Our Beginnings in G Scale: (2002..)         Below: A TimeWarp Picture
The first of a series by members, describing how and why their differing layout designs evolved.
As can be seen when visiting other gardens and events: the results are all unique; reflecting their different locations and creators interests.

Choices made at the time may be for reasons which no longer apply. Tempus Fugit

They are not intended as definitive examples of 'how' but ideas to generate discussion.
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Before there was a Garden Railway: The day we moved in.    1983
In these early pictures note the slender tree trunks and extent of lawn.

Our Garden story actually began with the 3½" gauge Hornby Live Steam Rocket from the time of the Rainhill Trials anniversary, and our previous house in North London which had a paved patio. Work relocated us here in 1983.

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Live Steam Rocket Running Session - with Lin´s Father and Phil´s nephew 2000

Our garden still has many trees; including (for now) an ever-growing willow ! Nothing would grow beneath this tree, and we therefore used it for our 3½" gauge oval on which we could run the Rocket and Coaches. We used ½ tonne of 20mm gravel and decking squares.
For G-Scale, the 20mm gravel is much too coarse, and it has taken us a long time to replace it all!
view of willow and LGB loops
Chatham Model Railway Show, in 2002, saw the purchase of 2 LGB Garden Railway Starter sets and a box of 1.2m straights for what was to become known as Lin´s Garden Bahn!
2002: We headed straight home to set up the 2 loops beneath the willow, despite lightly falling rain, and were soon joined by friends for the first of the year´s many Garden Railway Barbecues! The railway rapidly developed; with an outside store, and cordless digital control for both trains and points. The trains have lights, and some engines have sound and smoke, which was augmented on summer evenings with Phil´s fog generator..
Phil had used Zero-1 - Hornby's original digital railway system - since its launch, for his 00 layout in the loft.
As a result, there was no going back to 'analogue' with its section switches knowing that a major problem with a garden railway would be to ensure a reliable, continuous, power supply! Analogue was okay for single loco, loop layouts, built for continuous running.

Therefore, within weeks, we were using the newly released MTS2 Digital Start Set, and the loops were connected.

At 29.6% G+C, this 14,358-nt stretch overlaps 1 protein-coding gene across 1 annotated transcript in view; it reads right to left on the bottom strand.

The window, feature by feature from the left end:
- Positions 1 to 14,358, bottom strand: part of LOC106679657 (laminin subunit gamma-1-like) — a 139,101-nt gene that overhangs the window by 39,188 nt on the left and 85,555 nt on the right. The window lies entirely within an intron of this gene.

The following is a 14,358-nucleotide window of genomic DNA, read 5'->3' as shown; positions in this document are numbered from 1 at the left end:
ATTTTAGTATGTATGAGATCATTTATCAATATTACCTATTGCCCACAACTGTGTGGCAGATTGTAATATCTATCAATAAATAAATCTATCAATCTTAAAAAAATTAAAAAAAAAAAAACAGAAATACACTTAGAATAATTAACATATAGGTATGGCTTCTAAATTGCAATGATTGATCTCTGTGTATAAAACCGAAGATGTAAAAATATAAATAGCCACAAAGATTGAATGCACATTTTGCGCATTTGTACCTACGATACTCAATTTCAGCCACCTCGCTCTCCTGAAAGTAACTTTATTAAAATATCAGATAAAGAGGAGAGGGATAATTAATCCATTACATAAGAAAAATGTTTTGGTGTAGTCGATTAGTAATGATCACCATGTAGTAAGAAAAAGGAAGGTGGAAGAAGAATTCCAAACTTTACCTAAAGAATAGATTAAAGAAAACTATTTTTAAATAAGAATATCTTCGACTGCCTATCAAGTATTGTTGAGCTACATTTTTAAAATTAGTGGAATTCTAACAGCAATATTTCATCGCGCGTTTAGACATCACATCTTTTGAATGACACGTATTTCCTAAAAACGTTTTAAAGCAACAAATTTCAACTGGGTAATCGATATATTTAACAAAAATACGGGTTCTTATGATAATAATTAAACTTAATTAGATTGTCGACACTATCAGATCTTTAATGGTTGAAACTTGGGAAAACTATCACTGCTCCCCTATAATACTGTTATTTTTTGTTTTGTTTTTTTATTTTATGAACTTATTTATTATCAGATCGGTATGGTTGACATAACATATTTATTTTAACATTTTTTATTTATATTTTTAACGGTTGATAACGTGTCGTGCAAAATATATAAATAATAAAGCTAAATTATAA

At the time it seemed sensible to use the LGB MTS system to ensure compatibility, but this would not be appropriate if starting in 2016; LGB was an early adopter of what became nmraDCC, and has provided an upgrade path to the current standard, and still offers the MTS handsets. However, Massoth (their original electronics manufacturer), and now Marklin LGB have provided compatible replacements built to current standards. Marklin´s Central Station offers both nmra DCC and their Mfx standard, as do some other European makes
Controller Types

We currently use the Massoth Dimax with Wireless Handsets for our garden, at 22V with an 8Amp capability - we can have about 5 locos running within this limit
For our portable layouts, with trains running on level track, we use the Roco/Fleischmann Multimaus cabled or /Pro (wireless handset) versions, with 16V on track and a 3 Amp limit. Both systems are able to use the freedom of 4-digit loco addressing and control of points/signals from the same handset.
The Roco does not, however, allow an analogue loco to be run, and is why, at Wickham in 2015, The Mini-Modular ran in analogue, and our 15 metre Linear Modular ran in Digital and Live Steam. Our 00 loft layout changed from Zero-1 to DCC initially with the ZTC but then with the Roco Multimaus / Pro and now a Z21 option.

Wireless controllers allow freedom of movement around the garden - taking the controller to where a problem occurs, or the view is best.

Branching Out
Branchline Extension planning Branchline Station
With an increase in stock (we now had 4 small locos) came the need for storage, and to have somewhere for the trains to run.
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Storage Shed in use at the end of the Branchline - Buildings change with time - Our 1st Open Day

With the slope in our garden, the ground-level track was extended as a winding branch (lots of R1 curves) forming a Branchline, supported just above the soil using Decking boards, to reach the Dedicated Storage Shed.
This (non-Keter) design of box had horizontal ribs which were ideal supports for the Wickes boards cut as internal shelves, and the grooves in the boards are the right spacing for 45mm stock too, making them ideal for stock storage shelves too.

NEXT How the track was extended down the other side of the garden (2003)
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(Copyright Phil and Lin Spiegelhalter 2000-2016)